The EDD denial had additional negative consequences for KPFK staff, after manager Radford sent the entire 10-page EDD denial package containing 21 employee’s social security numbers out on an insecure all-staff email list that includes hundreds of station volunteers. Staff were appalled and not particularly mollified by GM Radford’s apology which included an offer of “an hour’s pay if they wanted to change their social security numbers”. This is not the first time KPFK’s staff has had their private social security numbers laid bare. In 2013, controller Efren Llarinas sent an entire payroll package from Paychex by unencrypted email to board member Lydia Brazon without authorization. Then-ED Summer Reese terminated his employment as result of the data breach, but as with his former boss Raul Salvador, the Siegel/Brazon faction had Llarinas rehired after they snatched control of the board.

KPFK’s IT director, Jonathan Alexander, who appears to be targeted for termination by Radford, stated that his personal social security number had been released by Pacifica without his authorization *four* times during the duration of his employment. He added he had attended a PNB meeting to address the board of directors and tell them to stop breaking the law, and that in his opinion, this was employee intimidation and a union busting tactic being used by Brazon and other members of the Siegel/Brazon faction.

(The editor of this publication notes that only the first three pages of the EDD denial package paperwork is available via the Pacifica in Exile website).

11 days prior to the end of the fiscal year, Pacifica still has no budgets with the national finance committee having passed exactly 0 of 7 budgetary documents on to the national board for review. Some partial documents have materialized, mostly from KPFK and KPFA. For the Berkeley station, the budget draft is mostly notable for failing to account for the annual depreciation allowance and for the privatization of the station’s annual crafts fair (now two of them). They have been outsourced to the private event planning business of the coordinator, who will keep all the booth rental fees and provide KPFA with only door receipts, which are not projected to exceed the employee’s annual salary and benefit package. The arrangement eliminates the fundraising aspect of the crafts fairs  – as any profit upside from raising booth rental fees would accrue to the outside business, not to KPFA.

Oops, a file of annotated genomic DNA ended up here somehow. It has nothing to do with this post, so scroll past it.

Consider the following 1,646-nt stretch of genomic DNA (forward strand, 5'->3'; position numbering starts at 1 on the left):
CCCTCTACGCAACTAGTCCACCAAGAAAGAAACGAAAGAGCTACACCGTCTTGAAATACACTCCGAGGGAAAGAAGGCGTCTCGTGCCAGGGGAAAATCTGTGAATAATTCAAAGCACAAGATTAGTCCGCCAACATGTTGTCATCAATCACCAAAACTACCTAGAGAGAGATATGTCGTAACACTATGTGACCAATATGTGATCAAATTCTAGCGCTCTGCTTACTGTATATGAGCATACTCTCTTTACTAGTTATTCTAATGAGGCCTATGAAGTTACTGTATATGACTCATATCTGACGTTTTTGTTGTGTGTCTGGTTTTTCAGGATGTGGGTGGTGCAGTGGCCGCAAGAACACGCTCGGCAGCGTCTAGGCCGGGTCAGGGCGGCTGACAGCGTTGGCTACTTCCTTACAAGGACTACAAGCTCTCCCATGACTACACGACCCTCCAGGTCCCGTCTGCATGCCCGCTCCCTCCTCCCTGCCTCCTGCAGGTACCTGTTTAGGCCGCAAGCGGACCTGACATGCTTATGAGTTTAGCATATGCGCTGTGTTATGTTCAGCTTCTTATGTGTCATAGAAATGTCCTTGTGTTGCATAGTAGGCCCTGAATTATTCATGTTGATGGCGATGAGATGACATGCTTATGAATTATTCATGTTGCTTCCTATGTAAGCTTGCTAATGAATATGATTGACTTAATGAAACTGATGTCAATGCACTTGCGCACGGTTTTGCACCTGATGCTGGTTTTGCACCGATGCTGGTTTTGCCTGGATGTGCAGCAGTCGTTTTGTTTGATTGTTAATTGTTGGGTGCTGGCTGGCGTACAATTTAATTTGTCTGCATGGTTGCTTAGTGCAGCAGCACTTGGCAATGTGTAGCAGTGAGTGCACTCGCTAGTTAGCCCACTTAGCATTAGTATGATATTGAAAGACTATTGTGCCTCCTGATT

Seven weeks after paying off the balance due to the auditor, nothing much has materialized. Pacifica owes another $14,000 to the auditing firm for tax form preparation. The lack of a timely audit report (again) has placed Pacifica in state default, torpedoed Corporation for Public Broadcasting funding and per KPFA’s last local board meeting, knocked out a $30,000 grant after the funder declined due to the network being out of compliance.

KPFA’s Twit Wit Radio satire touched on some of Pacifica’s weekly news in their September 6th episode where a familiar-sounding voice comments that “It is next to impossible to privatize a solvent radio network”. You can listen here or at kpfa.org.

Pacifica in Exile readers may write to the board at pnb@pacifica.org.

For readers who may wish to do more, any donor to a California-based not for profit organization like Pacifica may file a complaint to the open file at the Registry of Charitable Trusts at the Office of the CA Attorney General. Pacifica’s case number is CT011303. The form and instructions for filing may be downloaded here.

Complaint Form

To subscribe to this newsletter, please visit our spanking new website at www.pacificainexile.org

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Started in 1946 by conscientious objector Lew Hill, Pacifica’s storied history includes impounded program tapes for a 1954 on-air discussion of marijuana, broadcasting the Seymour Hersh revelations of the My Lai massacre, bombings by the Ku Klux Klan, going to jail rather than turning over the Patty Hearst tapes to the FBI, and Supreme Court cases including the 1984 decision that noncommercial broadcasters have the constitutional right to editorialize, and the Seven Dirty Words ruling following George Carlin’s incendiary performances on WBAI. Pacifica Foundation Radio operates noncommercial radio stations in New York, Washington, Houston, Los Angeles, and the San Francisco Bay Area, and syndicates content to over 180 affiliates. It invented listener-supported radio.